restricting-buyer-choice-is-a-good-thing

When Customer Choice Is A Bad Thing

Gee Ranasinha Marketing 2 Comments

Back in the old days – when times were simpler, summers were longer, and there were only three TV channels – if you wanted a cup of coffee you went to a coffee shop.

There was only one type of coffee you could order – the ‘coffee’ kind of coffee. It was a hot, dark brown liquid which you could adorn with sugar and/or cream as took your fancy. If you asked for an espresso it was because you were either showing-off in front of your friends or you were European.

Today, ordering a cup of coffee is only slightly less complex than Fermat’s Last Theorem.

Today you have Lattes, Americanos, Macchiatos, and Mochas. Cappuccinos, Frappuccinos, Al Pacinos. Extra-shot, hazelnut, 1%, 3%, soy, skinny, grande, vente, grazie mille, blah, blah, blah. Yesterday you could to be frustrated in the lack of options for your daily cup of Joe. Today, customer choice has been taken to the (other) extreme.

Capitalism, commerce, supply and demand. We’re told that choice is a good thing. As a result there are numerous choices to be made with coffee – as well as jeans, car insurance, TV channels, or toothpaste.

The choice of buying a song or movie on a physical CD or DVD, or streaming it. Or downloading it to your phone, tablet, games console, PC, or TV. There’s the choice in where and how you work. How your kids are educated, or whether you have kids at all. How you vote.

The Paradox Of Choice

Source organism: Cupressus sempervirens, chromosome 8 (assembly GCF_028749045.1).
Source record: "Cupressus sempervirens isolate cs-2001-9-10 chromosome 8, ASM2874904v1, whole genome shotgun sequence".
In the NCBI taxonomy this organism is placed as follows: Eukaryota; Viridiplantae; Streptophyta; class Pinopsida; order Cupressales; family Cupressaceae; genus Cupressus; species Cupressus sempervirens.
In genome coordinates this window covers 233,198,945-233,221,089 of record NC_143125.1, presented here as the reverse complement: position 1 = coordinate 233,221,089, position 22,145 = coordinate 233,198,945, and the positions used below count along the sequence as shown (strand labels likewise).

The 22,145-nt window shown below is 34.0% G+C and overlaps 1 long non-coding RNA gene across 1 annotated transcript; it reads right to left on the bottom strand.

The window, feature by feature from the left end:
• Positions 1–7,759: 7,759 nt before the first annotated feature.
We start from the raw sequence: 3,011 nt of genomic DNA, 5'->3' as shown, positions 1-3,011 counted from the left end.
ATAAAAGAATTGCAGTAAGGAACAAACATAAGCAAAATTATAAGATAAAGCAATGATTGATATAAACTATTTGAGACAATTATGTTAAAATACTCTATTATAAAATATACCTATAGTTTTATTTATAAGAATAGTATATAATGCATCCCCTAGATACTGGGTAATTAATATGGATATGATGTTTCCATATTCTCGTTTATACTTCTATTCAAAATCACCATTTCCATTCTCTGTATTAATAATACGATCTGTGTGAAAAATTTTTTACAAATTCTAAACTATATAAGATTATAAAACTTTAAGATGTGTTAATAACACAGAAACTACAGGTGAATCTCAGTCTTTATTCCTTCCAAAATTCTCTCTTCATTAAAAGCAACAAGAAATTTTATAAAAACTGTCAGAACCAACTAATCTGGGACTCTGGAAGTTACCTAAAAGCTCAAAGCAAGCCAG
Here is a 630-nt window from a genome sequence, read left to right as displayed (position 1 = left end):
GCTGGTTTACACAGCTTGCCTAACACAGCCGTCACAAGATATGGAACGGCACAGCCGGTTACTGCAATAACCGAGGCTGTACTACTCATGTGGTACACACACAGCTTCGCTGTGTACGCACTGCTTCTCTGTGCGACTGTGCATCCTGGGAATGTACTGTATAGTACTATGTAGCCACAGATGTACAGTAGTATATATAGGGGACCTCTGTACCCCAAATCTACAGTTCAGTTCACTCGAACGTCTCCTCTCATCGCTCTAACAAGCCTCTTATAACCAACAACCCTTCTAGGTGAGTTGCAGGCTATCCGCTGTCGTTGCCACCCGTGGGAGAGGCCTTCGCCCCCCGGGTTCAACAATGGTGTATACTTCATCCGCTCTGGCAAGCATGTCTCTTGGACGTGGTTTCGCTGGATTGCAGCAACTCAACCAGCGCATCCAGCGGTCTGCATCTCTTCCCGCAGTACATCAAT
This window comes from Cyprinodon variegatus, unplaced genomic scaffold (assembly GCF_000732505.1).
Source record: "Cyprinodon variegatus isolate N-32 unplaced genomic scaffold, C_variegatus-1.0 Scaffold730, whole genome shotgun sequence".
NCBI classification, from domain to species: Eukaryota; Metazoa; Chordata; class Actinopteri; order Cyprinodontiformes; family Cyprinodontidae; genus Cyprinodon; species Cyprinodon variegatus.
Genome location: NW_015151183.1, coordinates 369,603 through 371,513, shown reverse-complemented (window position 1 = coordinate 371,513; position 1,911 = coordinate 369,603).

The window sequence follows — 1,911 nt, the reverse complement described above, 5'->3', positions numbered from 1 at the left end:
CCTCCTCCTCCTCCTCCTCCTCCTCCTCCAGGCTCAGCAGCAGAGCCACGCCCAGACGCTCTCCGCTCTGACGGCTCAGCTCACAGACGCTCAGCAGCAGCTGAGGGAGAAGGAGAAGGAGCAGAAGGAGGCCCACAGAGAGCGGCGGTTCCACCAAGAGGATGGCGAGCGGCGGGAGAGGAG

The Paradox Of Choice book cover
There’s a book called “The Paradox of Choice” by Barry Schwartz that I’ve been re-reading recently. To save you the ten bucks that it’ll cost you from Amazon, the author argues that when we as consumers are given too much choice when looking to buy an item, our brains fry and we end up choosing nothing.

For instance if a group of shoppers are asked to taste five different types of ice-cream, they’ll end up picking out their favorite. However, if those same shoppers are offered samples of TWENTY different types of ice-cream they end up confused, undecided and walk away with nothing (probably because they’re feeling sick after having eaten all that ice-cream).

Most companies feel that more customer choice always equals better. They say that “The Customer Is King”, and offering flexibility is part of that. If customers say that they want more choice, then this is what we should be giving them, right?

Not necessarily.

Too Much Choice Is No Choice At All

Adding too many options has a detrimental effect on our ability to make choices. As the number of possible options grow, the mental effort needed to work out which is the “best” choice overtakes any benefit that the extra choice had in the first place. As Barry Schwartz says in the book “choice no longer liberates, but debilitates. It might even be said to tyrannize.” Just because a little choice is seen to be a good thing, it doesn’t follow that giving more choice is better.

Too much customer choice overly complicates the buying process. On the one hand you’re happy that you have a variety of options to choose from. Conversely, all of this choice raises expectation levels. With so many choices, options, and variables the chance of regretting what you didn’t choose grows exponentially.

The result is that customers become too overwhelmed with making sure that they choose correctly that, often, they end-up choosing nothing.

Alternatively they end-up ‘selecting’ rather than ‘choosing.’ They know that they absolutely need to choose something, so they choose anything.  It’s as if they were sticking a pin in a piece of paper and hoping for the best. In which case it would’ve been better not to offer them any choice at all, wouldn’t it?